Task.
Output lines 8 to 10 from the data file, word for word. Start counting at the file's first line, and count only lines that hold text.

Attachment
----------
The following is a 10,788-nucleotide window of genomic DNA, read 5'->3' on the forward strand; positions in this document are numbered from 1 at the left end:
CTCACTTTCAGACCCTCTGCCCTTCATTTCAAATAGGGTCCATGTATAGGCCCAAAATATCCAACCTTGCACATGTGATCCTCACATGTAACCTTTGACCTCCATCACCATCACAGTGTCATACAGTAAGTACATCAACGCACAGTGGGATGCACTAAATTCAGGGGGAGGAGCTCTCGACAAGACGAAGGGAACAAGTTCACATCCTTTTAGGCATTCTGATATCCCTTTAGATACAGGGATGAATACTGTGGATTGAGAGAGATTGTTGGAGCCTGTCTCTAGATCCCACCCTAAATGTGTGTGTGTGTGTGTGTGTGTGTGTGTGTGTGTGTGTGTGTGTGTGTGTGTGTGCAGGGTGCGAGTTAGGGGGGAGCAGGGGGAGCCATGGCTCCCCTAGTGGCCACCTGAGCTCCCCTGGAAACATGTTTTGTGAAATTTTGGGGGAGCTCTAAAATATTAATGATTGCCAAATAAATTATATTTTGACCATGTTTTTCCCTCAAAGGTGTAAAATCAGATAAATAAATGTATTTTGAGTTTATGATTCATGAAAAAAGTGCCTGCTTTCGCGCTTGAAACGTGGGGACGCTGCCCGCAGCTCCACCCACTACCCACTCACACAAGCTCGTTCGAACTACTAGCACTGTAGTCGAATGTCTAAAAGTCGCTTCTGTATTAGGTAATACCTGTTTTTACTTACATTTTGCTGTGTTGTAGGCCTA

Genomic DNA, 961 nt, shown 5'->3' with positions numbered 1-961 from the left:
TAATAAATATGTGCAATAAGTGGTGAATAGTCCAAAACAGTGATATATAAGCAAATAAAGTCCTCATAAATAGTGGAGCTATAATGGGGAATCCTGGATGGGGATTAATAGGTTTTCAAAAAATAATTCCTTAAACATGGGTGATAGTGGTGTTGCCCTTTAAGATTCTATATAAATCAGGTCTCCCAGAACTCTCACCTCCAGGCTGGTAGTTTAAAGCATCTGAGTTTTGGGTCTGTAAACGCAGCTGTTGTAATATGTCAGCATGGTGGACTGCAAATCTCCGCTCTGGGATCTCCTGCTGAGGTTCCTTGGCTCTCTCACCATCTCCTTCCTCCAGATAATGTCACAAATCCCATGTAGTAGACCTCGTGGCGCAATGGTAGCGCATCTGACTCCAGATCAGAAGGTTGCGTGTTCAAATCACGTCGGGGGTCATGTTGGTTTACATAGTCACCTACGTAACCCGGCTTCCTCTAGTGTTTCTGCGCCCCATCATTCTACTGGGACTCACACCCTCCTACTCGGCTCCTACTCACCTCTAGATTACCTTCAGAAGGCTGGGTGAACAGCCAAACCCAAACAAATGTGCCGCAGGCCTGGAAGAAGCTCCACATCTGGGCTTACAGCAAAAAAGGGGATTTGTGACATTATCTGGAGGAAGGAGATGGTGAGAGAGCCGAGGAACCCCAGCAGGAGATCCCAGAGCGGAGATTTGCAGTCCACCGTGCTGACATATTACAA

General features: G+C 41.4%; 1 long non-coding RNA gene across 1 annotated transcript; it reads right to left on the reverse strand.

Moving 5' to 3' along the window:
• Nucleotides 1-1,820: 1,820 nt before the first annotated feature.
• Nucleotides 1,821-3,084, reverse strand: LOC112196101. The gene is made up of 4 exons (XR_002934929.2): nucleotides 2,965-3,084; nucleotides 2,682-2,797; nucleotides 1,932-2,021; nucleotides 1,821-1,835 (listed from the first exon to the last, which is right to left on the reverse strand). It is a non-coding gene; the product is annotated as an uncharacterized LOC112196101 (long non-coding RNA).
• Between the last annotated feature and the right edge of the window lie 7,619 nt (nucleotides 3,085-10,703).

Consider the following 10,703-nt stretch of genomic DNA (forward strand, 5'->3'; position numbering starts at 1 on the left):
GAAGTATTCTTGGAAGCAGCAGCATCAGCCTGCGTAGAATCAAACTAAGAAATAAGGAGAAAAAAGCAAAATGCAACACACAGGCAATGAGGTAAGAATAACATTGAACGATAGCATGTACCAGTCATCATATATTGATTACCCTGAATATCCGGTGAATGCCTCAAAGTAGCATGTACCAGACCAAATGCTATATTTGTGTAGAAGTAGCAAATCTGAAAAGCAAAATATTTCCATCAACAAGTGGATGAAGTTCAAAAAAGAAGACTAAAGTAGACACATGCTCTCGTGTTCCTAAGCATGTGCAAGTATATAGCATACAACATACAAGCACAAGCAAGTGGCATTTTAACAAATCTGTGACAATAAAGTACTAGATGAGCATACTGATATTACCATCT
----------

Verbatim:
• Nucleotides 1,821-3,084, reverse strand: LOC112196101. The gene is made up of 4 exons (XR_002934929.2): nucleotides 2,965-3,084; nucleotides 2,682-2,797; nucleotides 1,932-2,021; nucleotides 1,821-1,835 (listed from the first exon to the last, which is right to left on the reverse strand). It is a non-coding gene; the product is annotated as an uncharacterized LOC112196101 (long non-coding RNA).
• Between the last annotated feature and the right edge of the window lie 7,619 nt (nucleotides 3,085-10,703).

Consider the following 10,703-nt stretch of genomic DNA (forward strand, 5'->3'; position numbering starts at 1 on the left):